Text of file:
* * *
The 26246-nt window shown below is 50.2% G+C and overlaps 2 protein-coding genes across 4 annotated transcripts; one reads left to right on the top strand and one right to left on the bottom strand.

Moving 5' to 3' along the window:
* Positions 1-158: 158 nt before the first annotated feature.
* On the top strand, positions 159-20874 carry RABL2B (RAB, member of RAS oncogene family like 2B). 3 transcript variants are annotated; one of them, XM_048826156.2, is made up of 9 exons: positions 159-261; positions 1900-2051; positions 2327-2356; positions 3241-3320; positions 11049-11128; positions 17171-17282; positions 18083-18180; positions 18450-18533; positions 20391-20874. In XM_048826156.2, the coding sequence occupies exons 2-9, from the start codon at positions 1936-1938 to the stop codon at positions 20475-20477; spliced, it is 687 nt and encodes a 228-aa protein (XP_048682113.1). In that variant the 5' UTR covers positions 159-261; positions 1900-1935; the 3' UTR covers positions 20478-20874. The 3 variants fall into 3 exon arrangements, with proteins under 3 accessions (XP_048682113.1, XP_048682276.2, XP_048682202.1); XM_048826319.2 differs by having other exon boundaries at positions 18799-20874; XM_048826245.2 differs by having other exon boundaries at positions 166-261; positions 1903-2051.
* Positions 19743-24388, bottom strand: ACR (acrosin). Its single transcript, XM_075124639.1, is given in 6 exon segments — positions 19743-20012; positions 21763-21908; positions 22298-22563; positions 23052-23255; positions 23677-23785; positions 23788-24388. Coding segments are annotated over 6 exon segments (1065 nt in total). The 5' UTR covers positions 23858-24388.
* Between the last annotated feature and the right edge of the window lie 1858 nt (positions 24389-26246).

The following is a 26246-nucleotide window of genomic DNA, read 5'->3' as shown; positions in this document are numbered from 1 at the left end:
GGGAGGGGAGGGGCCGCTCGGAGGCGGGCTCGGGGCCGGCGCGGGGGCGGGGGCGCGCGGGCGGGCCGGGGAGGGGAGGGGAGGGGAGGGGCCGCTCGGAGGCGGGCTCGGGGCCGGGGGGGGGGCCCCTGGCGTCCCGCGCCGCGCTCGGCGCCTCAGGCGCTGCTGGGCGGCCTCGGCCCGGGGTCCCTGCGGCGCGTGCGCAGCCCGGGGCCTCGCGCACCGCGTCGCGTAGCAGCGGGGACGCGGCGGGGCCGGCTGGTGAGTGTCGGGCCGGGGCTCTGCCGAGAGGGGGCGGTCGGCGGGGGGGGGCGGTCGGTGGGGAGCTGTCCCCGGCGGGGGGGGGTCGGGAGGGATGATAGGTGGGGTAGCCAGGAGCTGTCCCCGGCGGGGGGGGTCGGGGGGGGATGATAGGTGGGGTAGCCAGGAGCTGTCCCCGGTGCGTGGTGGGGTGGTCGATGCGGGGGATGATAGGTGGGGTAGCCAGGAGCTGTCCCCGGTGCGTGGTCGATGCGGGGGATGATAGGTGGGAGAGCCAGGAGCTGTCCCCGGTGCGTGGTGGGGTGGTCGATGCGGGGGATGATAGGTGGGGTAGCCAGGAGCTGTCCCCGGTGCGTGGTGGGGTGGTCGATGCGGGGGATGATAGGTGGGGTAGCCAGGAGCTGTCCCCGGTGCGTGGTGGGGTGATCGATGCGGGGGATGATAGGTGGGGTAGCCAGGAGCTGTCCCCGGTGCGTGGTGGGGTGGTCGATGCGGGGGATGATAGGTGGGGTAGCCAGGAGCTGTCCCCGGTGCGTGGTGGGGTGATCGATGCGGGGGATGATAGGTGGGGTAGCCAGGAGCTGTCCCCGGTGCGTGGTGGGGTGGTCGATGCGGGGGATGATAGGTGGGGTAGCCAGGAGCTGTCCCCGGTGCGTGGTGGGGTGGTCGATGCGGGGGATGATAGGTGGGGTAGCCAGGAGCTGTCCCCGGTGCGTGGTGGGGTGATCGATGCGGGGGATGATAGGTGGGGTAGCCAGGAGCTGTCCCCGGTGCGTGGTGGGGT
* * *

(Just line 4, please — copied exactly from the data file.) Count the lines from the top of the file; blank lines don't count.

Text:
* On the top strand, positions 159-20874 carry RABL2B (RAB, member of RAS oncogene family like 2B). 3 transcript variants are annotated; one of them, XM_048826156.2, is made up of 9 exons: positions 159-261; positions 1900-2051; positions 2327-2356; positions 3241-3320; positions 11049-11128; positions 17171-17282; positions 18083-18180; positions 18450-18533; positions 20391-20874. In XM_048826156.2, the coding sequence occupies exons 2-9, from the start codon at positions 1936-1938 to the stop codon at positions 20475-20477; spliced, it is 687 nt and encodes a 228-aa protein (XP_048682113.1). In that variant the 5' UTR covers positions 159-261; positions 1900-1935; the 3' UTR covers positions 20478-20874. The 3 variants fall into 3 exon arrangements, with proteins under 3 accessions (XP_048682113.1, XP_048682276.2, XP_048682202.1); XM_048826319.2 differs by having other exon boundaries at positions 18799-20874; XM_048826245.2 differs by having other exon boundaries at positions 166-261; positions 1903-2051.